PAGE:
So the refugees were stuck in Hungary while Orban tried to staunch the flow coming from Croatia. Then on Saturday, Hungary finally relented and allowed transit by the refugees through their country as Austria was forced to reopen its borders:

Austrian police said more than 11,000 entered the country on Saturday, and another 4,700 arrived Sunday through the Nickelsdorf border post from Hungary.

Most of the migrants had made the gruelling journey across the Balkans into western Europe, with Croatia saying 21,000 had entered its territory in the past four days.

The Austrian Red Cross said 2,000 made it into Germany by avoiding border posts.

As long as Austria and Germany open their arms to accept the refugees - regardless of their number - people will keep coming. But the nations of southern and eastern Europe must pay the price for German generosity by facilitating their movements across their borders. It hasn't reached the point of a shooting war yet. But Orban is sounding more and more bellicose toward his neighbors and as the crisis continues, it wouldn't take much to set of an incident that would result in a tragic military confrontation.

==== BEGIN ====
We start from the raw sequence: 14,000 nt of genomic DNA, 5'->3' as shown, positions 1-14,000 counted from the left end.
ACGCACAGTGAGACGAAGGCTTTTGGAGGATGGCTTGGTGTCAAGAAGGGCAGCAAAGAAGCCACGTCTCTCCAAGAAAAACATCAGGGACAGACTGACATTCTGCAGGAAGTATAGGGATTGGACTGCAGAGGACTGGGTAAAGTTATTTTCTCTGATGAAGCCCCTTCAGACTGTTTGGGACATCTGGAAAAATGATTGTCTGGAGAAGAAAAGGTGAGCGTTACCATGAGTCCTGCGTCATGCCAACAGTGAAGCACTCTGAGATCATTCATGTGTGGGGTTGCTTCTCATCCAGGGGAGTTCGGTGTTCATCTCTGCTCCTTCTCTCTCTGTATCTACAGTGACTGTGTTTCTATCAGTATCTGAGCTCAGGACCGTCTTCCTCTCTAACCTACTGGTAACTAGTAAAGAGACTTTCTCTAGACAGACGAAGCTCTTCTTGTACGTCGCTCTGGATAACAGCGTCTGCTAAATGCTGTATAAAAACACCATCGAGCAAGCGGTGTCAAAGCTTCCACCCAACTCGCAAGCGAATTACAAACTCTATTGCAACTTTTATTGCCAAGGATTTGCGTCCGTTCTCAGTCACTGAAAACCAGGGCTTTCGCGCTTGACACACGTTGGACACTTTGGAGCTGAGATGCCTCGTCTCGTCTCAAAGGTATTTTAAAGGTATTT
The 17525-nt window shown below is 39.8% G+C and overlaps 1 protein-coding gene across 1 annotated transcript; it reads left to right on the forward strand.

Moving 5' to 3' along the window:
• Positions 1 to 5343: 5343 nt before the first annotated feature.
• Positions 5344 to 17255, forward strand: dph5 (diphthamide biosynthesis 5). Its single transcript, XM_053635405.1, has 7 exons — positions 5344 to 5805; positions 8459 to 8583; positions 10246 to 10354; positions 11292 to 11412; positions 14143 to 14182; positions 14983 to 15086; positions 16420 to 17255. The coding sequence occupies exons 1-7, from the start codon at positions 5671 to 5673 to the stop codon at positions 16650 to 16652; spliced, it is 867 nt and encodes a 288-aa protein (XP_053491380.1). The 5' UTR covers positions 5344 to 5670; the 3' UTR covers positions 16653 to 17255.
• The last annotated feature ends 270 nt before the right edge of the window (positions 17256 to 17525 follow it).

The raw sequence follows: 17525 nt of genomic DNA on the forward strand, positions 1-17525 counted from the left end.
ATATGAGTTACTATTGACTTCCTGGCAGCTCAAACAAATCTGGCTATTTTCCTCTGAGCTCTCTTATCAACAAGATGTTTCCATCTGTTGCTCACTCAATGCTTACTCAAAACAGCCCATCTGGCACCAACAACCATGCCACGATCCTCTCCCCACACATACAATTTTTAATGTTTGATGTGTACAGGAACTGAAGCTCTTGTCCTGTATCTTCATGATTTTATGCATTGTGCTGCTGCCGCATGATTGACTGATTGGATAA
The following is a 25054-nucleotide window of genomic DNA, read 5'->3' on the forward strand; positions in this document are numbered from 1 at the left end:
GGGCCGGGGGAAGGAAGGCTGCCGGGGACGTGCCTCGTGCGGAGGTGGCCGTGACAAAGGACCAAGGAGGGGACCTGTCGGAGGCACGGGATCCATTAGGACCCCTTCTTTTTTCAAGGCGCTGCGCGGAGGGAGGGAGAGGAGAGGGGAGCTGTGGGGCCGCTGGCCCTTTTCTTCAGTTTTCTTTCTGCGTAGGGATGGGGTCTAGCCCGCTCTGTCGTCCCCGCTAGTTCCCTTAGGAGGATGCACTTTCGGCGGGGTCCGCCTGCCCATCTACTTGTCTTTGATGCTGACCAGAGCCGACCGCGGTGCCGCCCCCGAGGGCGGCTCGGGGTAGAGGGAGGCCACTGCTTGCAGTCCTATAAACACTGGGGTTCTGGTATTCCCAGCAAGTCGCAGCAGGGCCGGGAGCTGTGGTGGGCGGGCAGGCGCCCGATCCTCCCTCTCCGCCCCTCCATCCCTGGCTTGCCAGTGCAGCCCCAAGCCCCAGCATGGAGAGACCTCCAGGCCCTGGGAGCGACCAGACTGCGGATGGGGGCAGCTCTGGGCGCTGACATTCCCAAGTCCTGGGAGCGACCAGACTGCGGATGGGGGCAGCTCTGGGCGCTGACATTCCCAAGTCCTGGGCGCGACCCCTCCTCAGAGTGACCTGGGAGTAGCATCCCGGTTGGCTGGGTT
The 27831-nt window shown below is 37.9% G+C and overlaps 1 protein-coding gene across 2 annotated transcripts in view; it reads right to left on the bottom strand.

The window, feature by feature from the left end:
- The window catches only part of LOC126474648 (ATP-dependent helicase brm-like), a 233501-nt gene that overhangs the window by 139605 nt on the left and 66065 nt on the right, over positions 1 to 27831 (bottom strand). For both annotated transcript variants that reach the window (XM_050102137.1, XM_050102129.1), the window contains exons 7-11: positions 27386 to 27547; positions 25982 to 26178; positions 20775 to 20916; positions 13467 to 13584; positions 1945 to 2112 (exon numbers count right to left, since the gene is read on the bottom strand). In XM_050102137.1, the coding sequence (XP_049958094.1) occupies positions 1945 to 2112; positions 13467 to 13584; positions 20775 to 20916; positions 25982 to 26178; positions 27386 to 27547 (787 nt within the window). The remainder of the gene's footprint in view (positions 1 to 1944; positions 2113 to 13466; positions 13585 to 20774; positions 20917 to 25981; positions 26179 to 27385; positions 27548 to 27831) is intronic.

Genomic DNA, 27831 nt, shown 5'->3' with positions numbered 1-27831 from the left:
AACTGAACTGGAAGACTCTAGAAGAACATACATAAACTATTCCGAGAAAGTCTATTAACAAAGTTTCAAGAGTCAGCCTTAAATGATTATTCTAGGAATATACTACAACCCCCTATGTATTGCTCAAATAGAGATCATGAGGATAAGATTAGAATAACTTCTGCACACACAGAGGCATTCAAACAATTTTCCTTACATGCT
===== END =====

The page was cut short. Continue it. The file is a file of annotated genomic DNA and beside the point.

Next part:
European unity about open borders has fractured over the refugee crisis and nowhere is this meltdown more evident than on Hungary's borders with Serbia and Croatia.

Hungary and Croatia are trading threats and tensions along their border are rising as desperate refugees try to physically push their way into Hungary. The Hungarians have built a wall along its border with Serbia, but that hasn't slowed the human tide threatening to engulf eastern Europe.

Reuters:

More than 20,000 migrants, many of them refugees from the Syrian war, have trekked into Croatia since Tuesday, when Hungary used a metal fence, tear gas and water cannon on its southern border with Serbia to bar their route into the European Union.

EU leaders, deeply divided, are due to meet on Wednesday in a fresh attempt to agree on how and where to distribute 160,000 refugees among their countries, but the noises from some of the newer members of the bloc were far from friendly.